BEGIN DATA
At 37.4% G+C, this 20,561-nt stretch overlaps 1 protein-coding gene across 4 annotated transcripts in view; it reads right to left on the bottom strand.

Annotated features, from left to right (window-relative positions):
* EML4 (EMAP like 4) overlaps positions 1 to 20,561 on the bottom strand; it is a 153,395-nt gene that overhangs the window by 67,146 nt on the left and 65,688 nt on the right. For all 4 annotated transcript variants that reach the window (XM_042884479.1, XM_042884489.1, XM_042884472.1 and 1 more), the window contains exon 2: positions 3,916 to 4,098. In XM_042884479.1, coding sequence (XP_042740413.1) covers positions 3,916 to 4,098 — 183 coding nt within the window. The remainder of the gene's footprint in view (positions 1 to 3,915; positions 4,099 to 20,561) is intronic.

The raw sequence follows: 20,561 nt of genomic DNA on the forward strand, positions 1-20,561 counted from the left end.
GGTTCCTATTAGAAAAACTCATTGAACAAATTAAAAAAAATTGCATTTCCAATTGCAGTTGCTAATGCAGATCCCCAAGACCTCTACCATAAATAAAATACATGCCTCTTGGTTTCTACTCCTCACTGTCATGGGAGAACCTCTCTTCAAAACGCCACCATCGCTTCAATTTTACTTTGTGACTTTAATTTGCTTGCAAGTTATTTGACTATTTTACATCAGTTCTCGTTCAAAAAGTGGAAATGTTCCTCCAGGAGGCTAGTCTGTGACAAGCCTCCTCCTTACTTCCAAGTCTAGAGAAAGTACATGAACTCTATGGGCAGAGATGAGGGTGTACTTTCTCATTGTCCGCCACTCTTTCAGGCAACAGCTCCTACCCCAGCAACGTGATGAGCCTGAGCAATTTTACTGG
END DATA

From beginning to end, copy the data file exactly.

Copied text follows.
At 37.4% G+C, this 20,561-nt stretch overlaps 1 protein-coding gene across 4 annotated transcripts in view; it reads right to left on the bottom strand.

Annotated features, from left to right (window-relative positions):
* EML4 (EMAP like 4) overlaps positions 1 to 20,561 on the bottom strand; it is a 153,395-nt gene that overhangs the window by 67,146 nt on the left and 65,688 nt on the right. For all 4 annotated transcript variants that reach the window (XM_042884479.1, XM_042884489.1, XM_042884472.1 and 1 more), the window contains exon 2: positions 3,916 to 4,098. In XM_042884479.1, coding sequence (XP_042740413.1) covers positions 3,916 to 4,098 — 183 coding nt within the window. The remainder of the gene's footprint in view (positions 1 to 3,915; positions 4,099 to 20,561) is intronic.

The raw sequence follows: 20,561 nt of genomic DNA on the forward strand, positions 1-20,561 counted from the left end.
GGTTCCTATTAGAAAAACTCATTGAACAAATTAAAAAAAATTGCATTTCCAATTGCAGTTGCTAATGCAGATCCCCAAGACCTCTACCATAAATAAAATACATGCCTCTTGGTTTCTACTCCTCACTGTCATGGGAGAACCTCTCTTCAAAACGCCACCATCGCTTCAATTTTACTTTGTGACTTTAATTTGCTTGCAAGTTATTTGACTATTTTACATCAGTTCTCGTTCAAAAAGTGGAAATGTTCCTCCAGGAGGCTAGTCTGTGACAAGCCTCCTCCTTACTTCCAAGTCTAGAGAAAGTACATGAACTCTATGGGCAGAGATGAGGGTGTACTTTCTCATTGTCCGCCACTCTTTCAGGCAACAGCTCCTACCCCAGCAACGTGATGAGCCTGAGCAATTTTACTGG